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GALLA WATER. Braw, braw lads on Yarrow braes,
Yo wander through the blooming heather; But Yarrow braes nor Ettrick shaws,
Can match the lads o' Galla water.
But there is ane, a secret ane,
Aboon them a' I lo'e him better, And I'll be his, and he'll be mine,
The bonny lad o' Galla water. Altho' his daddie was nae laird,
An' tho' I hae nae meikle tocher, Yet rich in kindest, truest love,
We'll tent our flocks bỳ Galla water. It ne'er was wealth, it ne'er was wealth,
That coft contentment, peace, or pleasure; The bands and bliss o' mutual love,
O that's the chiefest warld's treasure,
THE FAITHLESS LOVER.
A faithless lover he;
He seeks another.
No pangs to him betray,
To seek another.
ERE BRIGHT ROSINA.
How peaceful past the joyous day,
Each virgin listen’d to my lay ;
No more the rustic sports can please,
Lost to myself, to mirth, and ease.
Its boughs extended o'er the plain;
The tree, &c.
NOW THE CHILL HOARY BLASTS. Now the chill hoary blasts of the winter are o'er, And the light-hearted warblers chirp mournful no more, But amorous ditties resound thro' the groves, The haunt of their pleasures, the seat of their loves. From the bee on the flower to the bird on the spray All welcome the smile of the genial day; Then why, lovely Jessy, for ever destroy The bloom of thy youth midst the general joy? See the roses of summer, how gladly they shine!Their fate, lovely fair, is an emblem of thine; Their bosoms they spread to the clear azure sky, And exultingly laugh in the passengers eye; But ah ! cruel fortune! ah fond foolish flower! A few summer suns, and thy splendour is o’er; For the dark clouds of heaven are gathering fast, And thy fortune is borne on the wings of the blast.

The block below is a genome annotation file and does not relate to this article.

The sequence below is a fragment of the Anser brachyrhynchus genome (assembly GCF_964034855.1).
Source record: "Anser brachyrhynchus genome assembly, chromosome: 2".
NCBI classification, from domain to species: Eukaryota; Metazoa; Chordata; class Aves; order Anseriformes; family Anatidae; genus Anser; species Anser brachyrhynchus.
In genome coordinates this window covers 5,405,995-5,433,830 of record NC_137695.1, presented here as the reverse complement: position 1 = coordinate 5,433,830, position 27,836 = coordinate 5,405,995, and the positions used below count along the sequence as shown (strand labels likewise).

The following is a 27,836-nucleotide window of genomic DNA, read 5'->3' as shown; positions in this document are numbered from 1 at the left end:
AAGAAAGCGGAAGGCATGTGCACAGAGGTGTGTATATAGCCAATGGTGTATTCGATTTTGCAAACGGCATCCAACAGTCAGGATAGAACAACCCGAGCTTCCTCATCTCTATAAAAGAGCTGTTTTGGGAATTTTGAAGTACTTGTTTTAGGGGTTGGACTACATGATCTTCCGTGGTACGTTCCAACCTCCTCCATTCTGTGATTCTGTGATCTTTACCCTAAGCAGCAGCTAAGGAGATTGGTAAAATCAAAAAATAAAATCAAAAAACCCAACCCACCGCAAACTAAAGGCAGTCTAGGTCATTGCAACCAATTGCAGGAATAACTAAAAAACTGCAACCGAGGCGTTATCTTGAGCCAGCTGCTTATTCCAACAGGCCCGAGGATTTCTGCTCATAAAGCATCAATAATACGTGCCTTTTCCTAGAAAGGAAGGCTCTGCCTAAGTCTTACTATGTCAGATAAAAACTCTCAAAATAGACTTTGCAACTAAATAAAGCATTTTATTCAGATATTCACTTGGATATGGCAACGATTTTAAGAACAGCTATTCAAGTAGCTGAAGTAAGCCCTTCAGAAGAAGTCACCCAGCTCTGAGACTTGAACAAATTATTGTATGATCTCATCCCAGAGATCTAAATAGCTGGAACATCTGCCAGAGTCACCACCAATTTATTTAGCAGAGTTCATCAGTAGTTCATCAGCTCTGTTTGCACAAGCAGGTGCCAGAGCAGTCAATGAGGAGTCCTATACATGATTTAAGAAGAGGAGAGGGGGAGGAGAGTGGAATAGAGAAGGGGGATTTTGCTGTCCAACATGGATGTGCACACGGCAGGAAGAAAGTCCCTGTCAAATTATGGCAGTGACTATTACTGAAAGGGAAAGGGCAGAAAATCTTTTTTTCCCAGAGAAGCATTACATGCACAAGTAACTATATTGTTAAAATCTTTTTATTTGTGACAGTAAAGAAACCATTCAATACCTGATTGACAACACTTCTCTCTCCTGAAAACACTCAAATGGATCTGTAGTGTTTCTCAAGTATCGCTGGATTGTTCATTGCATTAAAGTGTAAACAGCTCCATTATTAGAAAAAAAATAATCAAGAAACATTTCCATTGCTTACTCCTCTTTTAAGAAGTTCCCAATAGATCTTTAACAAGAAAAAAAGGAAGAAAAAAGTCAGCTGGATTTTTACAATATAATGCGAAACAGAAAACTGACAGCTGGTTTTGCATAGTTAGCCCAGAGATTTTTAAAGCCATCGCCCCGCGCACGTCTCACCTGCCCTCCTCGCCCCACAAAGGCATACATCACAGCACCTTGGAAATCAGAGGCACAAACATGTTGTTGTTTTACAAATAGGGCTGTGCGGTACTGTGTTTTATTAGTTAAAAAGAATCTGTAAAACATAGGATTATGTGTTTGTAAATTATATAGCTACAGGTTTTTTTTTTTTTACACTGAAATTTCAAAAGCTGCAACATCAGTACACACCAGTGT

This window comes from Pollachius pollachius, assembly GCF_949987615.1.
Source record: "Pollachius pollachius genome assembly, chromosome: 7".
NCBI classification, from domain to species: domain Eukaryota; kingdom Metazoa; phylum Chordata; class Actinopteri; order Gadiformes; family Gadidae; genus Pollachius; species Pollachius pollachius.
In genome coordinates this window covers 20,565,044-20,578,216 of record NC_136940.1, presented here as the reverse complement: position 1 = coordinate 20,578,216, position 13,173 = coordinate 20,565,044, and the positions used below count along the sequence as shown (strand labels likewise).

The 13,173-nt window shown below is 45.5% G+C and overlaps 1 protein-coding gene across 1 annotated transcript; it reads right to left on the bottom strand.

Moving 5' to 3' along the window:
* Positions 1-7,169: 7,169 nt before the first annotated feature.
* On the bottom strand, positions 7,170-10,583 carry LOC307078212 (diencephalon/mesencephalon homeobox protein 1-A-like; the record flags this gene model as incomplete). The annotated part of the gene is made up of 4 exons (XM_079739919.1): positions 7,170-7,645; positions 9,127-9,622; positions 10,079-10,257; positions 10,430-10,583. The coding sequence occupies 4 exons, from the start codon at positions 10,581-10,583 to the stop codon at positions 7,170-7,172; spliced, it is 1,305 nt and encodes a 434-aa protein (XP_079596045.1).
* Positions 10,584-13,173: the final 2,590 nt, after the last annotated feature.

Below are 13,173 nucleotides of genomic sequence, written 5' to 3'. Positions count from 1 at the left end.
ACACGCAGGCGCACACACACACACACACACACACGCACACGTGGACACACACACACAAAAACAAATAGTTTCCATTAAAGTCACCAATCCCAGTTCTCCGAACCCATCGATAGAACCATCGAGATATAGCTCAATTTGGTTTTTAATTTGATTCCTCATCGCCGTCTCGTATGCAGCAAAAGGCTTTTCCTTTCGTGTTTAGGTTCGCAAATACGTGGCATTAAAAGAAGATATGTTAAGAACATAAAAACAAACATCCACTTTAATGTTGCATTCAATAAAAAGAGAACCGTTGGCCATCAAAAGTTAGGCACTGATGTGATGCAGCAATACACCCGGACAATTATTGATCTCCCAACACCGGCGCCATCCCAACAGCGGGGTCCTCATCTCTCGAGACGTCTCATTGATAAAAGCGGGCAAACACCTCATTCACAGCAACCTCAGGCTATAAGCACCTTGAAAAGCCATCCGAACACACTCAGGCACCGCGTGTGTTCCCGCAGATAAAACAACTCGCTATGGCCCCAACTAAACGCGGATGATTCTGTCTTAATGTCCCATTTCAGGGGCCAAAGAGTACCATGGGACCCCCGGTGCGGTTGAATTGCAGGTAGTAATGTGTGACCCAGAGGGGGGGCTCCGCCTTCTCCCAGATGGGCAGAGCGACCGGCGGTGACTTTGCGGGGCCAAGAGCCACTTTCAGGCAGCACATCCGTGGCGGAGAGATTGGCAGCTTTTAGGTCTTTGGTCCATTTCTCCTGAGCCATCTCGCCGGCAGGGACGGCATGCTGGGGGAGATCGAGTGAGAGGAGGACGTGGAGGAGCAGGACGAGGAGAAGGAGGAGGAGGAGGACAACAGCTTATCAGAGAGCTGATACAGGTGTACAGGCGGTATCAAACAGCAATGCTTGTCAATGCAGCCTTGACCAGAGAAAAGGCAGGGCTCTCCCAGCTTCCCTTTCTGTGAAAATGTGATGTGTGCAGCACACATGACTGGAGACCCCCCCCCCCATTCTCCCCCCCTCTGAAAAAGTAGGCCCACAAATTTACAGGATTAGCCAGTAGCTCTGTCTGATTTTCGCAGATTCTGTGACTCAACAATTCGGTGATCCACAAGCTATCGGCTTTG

But a lovelier prospect appears to the view,
AE FOND KISS.
* This song, by Mr. William MʻLAREN, Paisley, author of the valuable sketch of the life of TANNAHILL, from which we have made such copious extracts in our first volume, we judge not prove unacceptable to the lovers of true poetry. It abounds with beautiful and original allusions to natural objects,which are never associated in our minds without feelings of interest and • leasure. It is certainly worthy of the friend of TANNAHILL.
I'll ne'er blame my partial fancy,
THE SOLDIER'S GRAVE. “ DEAR land of my birth, of my friends, of my love!
Shall I never again climb thy mountains?
To listen the dash of thy fountains?
That darkens 'mid warfare and danger?
Must fleet on the gale of the stranger!
Of childhood the once-happy dwelling;
For death at my bosom is knelling;
To mark where a freeman is sleeping;
'Twas a soldier who spoke-but his voice now is gone,
And lowly the hero is lying; No sound meets the ear, save the crocodile's moan,
Or the breeze through the palm-tree sighing.
By the wilderness heavily pacing,
And his monument ne'er know defacing.
NOW SPRING AGAIN.
TUNE-" The boatie rows."
'Mang Bernard's bow'rs is seen;
True emblem o' my Jean.
An' storms nae mair do blaw,
When love is far awa.
How swift the langest night flees by
When twa fond lovers meet,
Together mingle sweet!
When forc'd at duty's ca';
Whase love is far awa.
The moon shines clearer i' the lift,
The breeze mair gentle sighs,
If warm’d by beauty's eyes.